It may seem a bit early to go all harvesty on you, but the first big flush of Hudson Valley tomatoes is usually the best for both quantity and quality, so that’s the one it makes sense to put up. The season of need will be upon us sooner or later (probably later, the way the weather’s been going lately), no matter how hard that is to imagine when it’s 72 degrees at dawn.
Having recently worried around at the ethical questions attendant on promoting wild foods to all and sundry, I offer this post with mixed emotions.
On the one hand, Have Ramps Will Cook. We are lucky enough to have access to several large patches; the spirit of experiment springs eternal and besides, people have been asking.
On the other hand, providing recipes is – I hope! – an invitation to use those recipes, so there we are with the ethics again, along with another reservation,
Myself, I’m trying a blood orange version of the recent Shaker Lemon and Cherry Pie for Valentines Day, but this being a chocolate drenched holiday, I feel it incumbent to point you toward a couple of never-fail favorites.
This floated into the kitchen because Jan 23 was National Pie Day*, an event that got a surprising amount of PR, given that every day is pie day in most people’s estimations. It’s probably because good pie is still – compared to say, macarons – in woefully short supply.
Ok. Deciding to bake a pie was easy. Deciding what kind of pie to bake was not, fresh local fruit also being in short supply in the Northeast just now. We’ve gone through all the frozen berries already; we’re eating too much winter squash to make pumpkin appealing, and while apple might seem obvious, it’s not if you breakfast on baked apples with yogurt pretty much every mortal day of the winter.
The classic King Cake of carnival season has many variations: coffee cake-ish, briochelike, or based on puff pastry. It may or may not include embellishments like candied fruit, frangipane, and colored icing. It may even be chocolate with coconut. But one thing will be for sure: it’ll be sweet.
Not around here. At this time of year I’m still recovering from the holiday cookie binge, and the idea of more of the same doesn’t hold much of a thrill. Yet I’ve always loved the idea of the thing, so our traditional King Cake is basically cheese studded brioche. Traditional tradition is honored in the ring shape and in the hidden token whose finder is the King.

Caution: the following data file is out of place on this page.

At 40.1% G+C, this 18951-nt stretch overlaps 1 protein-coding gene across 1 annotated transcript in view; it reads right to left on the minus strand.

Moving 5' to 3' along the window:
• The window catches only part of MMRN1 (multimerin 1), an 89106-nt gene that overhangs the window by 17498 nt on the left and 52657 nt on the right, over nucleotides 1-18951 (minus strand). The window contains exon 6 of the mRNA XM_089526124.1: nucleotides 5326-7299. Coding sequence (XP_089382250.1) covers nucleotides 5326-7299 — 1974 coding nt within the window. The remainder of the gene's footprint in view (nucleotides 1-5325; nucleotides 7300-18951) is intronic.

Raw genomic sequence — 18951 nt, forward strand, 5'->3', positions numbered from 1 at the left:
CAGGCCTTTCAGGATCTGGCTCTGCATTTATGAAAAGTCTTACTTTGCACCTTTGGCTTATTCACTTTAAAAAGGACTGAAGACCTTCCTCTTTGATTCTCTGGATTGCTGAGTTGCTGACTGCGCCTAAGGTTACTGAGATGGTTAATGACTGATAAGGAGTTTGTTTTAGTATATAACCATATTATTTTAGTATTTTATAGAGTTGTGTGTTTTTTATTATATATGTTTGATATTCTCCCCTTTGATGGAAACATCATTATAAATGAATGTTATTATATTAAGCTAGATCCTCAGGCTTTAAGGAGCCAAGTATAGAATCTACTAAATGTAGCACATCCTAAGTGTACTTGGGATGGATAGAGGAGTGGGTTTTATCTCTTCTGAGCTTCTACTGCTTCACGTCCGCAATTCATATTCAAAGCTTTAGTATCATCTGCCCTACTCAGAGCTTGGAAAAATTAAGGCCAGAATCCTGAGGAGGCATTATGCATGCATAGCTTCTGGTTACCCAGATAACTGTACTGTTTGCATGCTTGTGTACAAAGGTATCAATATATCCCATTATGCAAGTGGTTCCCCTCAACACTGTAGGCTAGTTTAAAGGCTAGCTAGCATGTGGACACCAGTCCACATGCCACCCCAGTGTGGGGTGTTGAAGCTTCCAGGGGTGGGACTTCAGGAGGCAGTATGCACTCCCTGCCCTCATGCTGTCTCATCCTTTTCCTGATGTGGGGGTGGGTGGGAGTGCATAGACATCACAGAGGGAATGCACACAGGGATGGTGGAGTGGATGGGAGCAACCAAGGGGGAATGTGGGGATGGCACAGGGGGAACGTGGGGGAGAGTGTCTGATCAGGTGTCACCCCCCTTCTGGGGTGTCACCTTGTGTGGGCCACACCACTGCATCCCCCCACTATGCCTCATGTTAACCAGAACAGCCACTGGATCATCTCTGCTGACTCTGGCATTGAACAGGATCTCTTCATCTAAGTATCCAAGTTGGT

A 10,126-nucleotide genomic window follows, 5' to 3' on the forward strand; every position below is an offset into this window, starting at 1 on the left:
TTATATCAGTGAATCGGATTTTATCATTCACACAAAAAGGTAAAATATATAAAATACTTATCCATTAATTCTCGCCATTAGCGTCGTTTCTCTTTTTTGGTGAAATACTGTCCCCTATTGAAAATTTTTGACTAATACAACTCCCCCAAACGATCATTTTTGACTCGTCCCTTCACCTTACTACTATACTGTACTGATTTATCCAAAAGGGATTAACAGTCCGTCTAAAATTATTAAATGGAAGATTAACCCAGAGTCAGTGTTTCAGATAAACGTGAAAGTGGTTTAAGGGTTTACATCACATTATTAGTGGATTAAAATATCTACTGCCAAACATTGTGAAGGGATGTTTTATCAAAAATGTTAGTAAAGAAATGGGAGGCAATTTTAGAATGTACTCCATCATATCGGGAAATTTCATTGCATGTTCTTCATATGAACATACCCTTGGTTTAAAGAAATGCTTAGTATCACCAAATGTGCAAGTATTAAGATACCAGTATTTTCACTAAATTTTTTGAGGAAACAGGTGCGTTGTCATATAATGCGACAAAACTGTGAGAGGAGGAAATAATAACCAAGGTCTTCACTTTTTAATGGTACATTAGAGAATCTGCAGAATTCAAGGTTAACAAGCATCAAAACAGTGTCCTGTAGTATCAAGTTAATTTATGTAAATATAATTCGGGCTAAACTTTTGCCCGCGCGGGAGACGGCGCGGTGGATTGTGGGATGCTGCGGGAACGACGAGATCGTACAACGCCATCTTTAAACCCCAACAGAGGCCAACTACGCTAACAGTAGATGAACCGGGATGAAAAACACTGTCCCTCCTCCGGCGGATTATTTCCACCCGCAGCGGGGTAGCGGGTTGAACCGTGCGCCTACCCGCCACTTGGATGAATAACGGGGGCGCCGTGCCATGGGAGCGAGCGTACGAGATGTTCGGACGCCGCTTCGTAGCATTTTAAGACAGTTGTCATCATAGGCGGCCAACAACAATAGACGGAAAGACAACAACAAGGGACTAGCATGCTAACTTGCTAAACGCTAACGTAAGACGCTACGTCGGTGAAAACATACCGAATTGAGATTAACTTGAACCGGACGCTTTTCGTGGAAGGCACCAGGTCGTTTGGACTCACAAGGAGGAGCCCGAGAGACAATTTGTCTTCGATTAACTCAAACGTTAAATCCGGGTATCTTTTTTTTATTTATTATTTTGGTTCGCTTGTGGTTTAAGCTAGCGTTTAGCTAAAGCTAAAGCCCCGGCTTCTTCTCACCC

Or, to put it another way: Stop her before she bakes again.
I expect to discuss the Christmas Ham in the very near future, and may also pony up a picture of The Tree.
But first, even without cues from the weather, little miss knee jerk has responded to the usual stimulae in the usual fashion. Five or six pounds of butter, along with a similar weight of nuts but vastly less sugar - one of the reasons home made cookies taste so much better than store bought - have already been put to use and I can tell there’s more to come.
These classic holiday goodies are almost perfect: Only one (processor) bowl to wash; no cooking; deeply chocolate flavored without calling for obscene amounts of expensive high-end chocolate. Very simple to form and they keep for a long time. Just one small problem: their name.
You can’t really call them Hooch-soaked Crumbs with Chocolate and Nuts, but Bourbon, Rum or Brandy Balls doesn’t exactly do the job either. Maybe they should be called Poor Man’s Truffles. Please consider this an invitation, all suggestions cheerfully considered.
What we need is something that says Small, Rich, Alcoholic* and Chocolate, without getting any more specific. After deliciousness, lack of specificity is the distinguishing merit of let’s temporarily call them SRAC’s; they’re the pasta casserole of cookies. You can make them out of almost any dry sweet you happen to have around.
In the edible bird department, some givens, about which more below:
1.) Like the proverbial yacht, if you have to ask how much a heritage turkey costs you probably can’t afford it.
2.) Buying a heritage turkey helps keep an endangered gene pool robust, so you get preservation points as well as a delicious dinner (assuming you cook it correctly).
I’m not in the yachting class and am already convinced on the deliciousness front, but I’m cooking two turkeys this year anyway, just for the sake of comparison.
One is a heritage bird from a farm about a half hour north of here, the other is an “organic, free range heirloom,” imported from Pennsylvania (about 5 hours south of here) by a specialty grocery. Although I haven’t cooked them yet, some things are already clear.
Those who simply want kitchen tips can go immediately to Roast Turkey 101.2 for general cooking hints and a recipe for wild mushroom stuffing. Guidance that’s specific to heritage birds is in the second part of Wild Turkeys, Thanks But No Thanks.
Must say I do love a soup that tastes rich and creamy without being heavy – or containing cream. Also nice if it doesn’t require an arsenal of seasonings and is easy and quick to make.
The quick part does assume the squash is already baked, and that you know speedy ways to peel chestnuts, but why not? *
As usual, the ingredient list is pretty much the whole recipe, but given that the beauty shot of the main ingredients promised something a bit more extensive, here’s a rough outline, based on the most recent iteration.
“Rough” and “most recent” are definitely the words for it; this is one of those home style soups that’s infinitely variable.
In other words, almost impossible to screw up.
Would be me; thinking I could just make some of this classic English dessert, put up the recipe and move on to something gardenly like breeding peonies, growing great basil or one of the many other topics on the tip of my desktop.
Reading up on gooseberry fool – don’t laugh; it turns out to be a much explored subject* – led me into a briar patch of nursery catalogs, from which I have only recently emerged.